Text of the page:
Up to 87 million Facebook accounts may have 'improperly shared' with data firm Cambridge Analytica, the social network has revealed.
Mark Zuckerberg said that the 87 million figure, buried near the bottom of a Facebookblog post earlier in the day, was "the maximum number" thought possible, and admitted "we don't actually know" the true total that were affected.
Previous estimates had suggested 50 million users were at risk, but as Mr Zuckerberg spoke, Cambridge Analytica claimed on Twitter that "no more than 30 million" individuals saw their data accessed.
The company also tweeted: "When Facebook contacted us to let us know the data had been improperly obtained, we immediately deleted the raw data from our file server, and began the process of searching for and removing any of its derivatives in our system."
In a rare conference call with journalists, the tech giant's founder and CEO admitted that it "didn't do enough" to protect its users and promised that the company was now committed to taking more responsibility for keeping people's data safe.
The data was gathered through a personality test app called "This Is Your Digital Life" that was downloaded by fewer than 200,000 people, but participants unknowingly gave researchers access to the profiles of their Facebook friends, allowing them to collect data from millions more users.
"We didn't take a broad enough view of what our responsibility is. That was a huge mistake. It was my mistake," he said at the start of the call.
Asked by a journalist if he still thought he was the best person to lead Facebook forward, Mr Zuckerberg said "yes", adding: "I think life is about learning from your mistakes and working out what you need to do to move forward."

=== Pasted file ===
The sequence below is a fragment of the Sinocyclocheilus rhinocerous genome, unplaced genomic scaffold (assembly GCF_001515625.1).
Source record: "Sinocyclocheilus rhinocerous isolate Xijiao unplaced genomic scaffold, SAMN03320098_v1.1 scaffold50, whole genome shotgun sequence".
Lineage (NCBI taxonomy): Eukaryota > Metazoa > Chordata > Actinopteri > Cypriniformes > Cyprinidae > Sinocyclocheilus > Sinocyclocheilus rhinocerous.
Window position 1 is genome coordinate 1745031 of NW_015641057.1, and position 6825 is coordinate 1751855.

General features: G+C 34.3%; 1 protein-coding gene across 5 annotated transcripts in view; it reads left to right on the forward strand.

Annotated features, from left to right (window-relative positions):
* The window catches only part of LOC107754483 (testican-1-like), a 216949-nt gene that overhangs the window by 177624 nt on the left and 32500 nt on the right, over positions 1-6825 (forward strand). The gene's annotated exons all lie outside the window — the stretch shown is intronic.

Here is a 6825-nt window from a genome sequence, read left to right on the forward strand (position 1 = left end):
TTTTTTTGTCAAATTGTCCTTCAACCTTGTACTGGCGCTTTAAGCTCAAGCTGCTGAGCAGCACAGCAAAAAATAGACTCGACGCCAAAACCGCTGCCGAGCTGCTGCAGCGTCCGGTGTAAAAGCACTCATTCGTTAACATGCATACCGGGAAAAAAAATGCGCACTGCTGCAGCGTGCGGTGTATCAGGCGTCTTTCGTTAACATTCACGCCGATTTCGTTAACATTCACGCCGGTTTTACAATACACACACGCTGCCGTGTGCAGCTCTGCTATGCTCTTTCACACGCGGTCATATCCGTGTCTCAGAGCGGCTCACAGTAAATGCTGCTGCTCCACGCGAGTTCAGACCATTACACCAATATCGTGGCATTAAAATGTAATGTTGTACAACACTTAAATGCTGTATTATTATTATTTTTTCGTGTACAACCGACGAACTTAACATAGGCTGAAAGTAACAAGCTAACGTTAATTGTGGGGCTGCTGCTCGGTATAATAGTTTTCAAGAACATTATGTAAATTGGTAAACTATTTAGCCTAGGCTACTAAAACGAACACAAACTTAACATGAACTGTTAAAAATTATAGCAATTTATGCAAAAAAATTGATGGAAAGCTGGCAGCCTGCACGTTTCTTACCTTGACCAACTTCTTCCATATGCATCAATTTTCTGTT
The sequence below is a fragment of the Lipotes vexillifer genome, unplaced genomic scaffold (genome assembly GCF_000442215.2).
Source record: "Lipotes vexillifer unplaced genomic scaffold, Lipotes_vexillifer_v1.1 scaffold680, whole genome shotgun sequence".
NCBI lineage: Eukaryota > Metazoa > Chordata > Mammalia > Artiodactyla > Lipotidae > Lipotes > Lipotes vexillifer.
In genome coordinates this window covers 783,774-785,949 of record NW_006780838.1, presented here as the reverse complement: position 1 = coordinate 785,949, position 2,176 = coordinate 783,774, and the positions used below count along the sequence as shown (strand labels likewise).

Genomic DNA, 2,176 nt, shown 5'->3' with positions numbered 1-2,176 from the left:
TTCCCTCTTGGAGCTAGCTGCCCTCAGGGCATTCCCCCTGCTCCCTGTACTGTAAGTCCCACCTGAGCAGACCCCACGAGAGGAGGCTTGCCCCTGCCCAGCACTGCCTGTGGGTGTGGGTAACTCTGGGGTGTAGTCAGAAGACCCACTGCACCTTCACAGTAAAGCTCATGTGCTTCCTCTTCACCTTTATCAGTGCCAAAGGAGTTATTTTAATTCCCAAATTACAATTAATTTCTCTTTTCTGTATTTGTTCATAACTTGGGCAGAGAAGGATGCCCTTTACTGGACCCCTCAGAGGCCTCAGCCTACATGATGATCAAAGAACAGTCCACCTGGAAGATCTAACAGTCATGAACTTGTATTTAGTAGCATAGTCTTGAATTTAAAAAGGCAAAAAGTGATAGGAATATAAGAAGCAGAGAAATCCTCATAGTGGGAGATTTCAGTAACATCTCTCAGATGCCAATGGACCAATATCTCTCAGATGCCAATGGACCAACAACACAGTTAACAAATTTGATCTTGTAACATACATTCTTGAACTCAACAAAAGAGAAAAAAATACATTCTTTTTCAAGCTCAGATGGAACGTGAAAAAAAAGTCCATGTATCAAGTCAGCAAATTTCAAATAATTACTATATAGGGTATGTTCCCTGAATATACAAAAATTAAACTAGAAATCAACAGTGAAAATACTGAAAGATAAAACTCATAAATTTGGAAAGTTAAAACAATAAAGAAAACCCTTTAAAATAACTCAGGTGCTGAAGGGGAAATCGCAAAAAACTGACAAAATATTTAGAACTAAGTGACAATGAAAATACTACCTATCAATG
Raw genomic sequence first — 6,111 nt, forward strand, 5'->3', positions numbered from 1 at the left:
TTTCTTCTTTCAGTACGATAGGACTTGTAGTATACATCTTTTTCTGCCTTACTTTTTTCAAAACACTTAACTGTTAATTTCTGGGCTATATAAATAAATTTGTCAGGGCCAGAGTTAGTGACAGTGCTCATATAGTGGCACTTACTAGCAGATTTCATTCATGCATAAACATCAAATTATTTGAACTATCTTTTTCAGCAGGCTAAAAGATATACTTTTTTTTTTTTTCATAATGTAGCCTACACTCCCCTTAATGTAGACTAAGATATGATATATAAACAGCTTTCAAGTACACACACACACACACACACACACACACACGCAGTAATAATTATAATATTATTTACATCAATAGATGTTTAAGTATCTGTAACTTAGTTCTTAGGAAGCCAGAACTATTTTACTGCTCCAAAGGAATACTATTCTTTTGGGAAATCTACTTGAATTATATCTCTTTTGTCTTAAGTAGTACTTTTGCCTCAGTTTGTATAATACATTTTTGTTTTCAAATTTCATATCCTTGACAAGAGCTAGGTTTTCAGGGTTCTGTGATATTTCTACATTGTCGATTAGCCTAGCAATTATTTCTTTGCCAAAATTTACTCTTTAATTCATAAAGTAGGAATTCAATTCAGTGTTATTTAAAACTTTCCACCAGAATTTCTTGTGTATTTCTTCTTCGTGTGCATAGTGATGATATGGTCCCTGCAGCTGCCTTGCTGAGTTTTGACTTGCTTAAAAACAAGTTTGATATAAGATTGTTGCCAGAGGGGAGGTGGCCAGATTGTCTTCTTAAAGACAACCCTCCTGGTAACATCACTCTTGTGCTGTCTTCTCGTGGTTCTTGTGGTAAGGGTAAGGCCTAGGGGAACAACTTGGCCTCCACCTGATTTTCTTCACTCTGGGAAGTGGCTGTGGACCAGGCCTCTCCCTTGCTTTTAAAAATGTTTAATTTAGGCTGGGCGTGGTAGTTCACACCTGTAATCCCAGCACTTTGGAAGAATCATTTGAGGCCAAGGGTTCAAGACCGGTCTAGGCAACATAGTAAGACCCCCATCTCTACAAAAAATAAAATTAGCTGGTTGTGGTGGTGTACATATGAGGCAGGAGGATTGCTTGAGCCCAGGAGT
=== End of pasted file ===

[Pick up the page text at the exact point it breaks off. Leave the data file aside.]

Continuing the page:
"When you're building something like Facebook that is unprecedented in the world there are going to be things you mess up," he added.
According to the Mirror, a new feature will be available from Monday, April 9, which will allow users to check which apps they have installed on their accounts and the data they've shared with developers.
Users will also be able to check if their account is among the 87 million likely to have been shared with Cambridge Analytica.
In Wednesday's blog post, which outlined a number of proposed changes to Facebook's terms of service in the wake of the privacy row, the company explained that it had disabled a feature that had previously allowed people to search for users by their mobile number or email address, if they chose to allow it in their settings.
Chief technology officer Mike Shroepfer, who wrote the update, said this was because "malicious actors" had "abused these features to scrape public profile information by submitting phone numbers or email addresses they already have through search and account recovery".
On the call, Mr Zuckerberg was asked about this and said: "I would assume if you had that setting turned on that someone at some point has access to your public information in some way."